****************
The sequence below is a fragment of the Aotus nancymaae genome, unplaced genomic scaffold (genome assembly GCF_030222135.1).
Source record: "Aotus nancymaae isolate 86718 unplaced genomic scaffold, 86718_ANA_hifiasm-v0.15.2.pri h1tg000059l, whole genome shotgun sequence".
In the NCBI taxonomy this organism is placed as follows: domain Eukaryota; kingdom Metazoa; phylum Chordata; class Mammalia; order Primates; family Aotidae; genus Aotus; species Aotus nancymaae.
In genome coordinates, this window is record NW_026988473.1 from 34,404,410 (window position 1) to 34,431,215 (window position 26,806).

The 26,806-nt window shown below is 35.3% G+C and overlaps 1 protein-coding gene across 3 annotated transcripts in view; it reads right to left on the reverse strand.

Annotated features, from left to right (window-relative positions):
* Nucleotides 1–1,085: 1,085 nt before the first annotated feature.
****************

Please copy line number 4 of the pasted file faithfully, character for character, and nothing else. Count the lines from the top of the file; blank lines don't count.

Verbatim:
In genome coordinates, this window is record NW_026988473.1 from 34,404,410 (window position 1) to 34,431,215 (window position 26,806).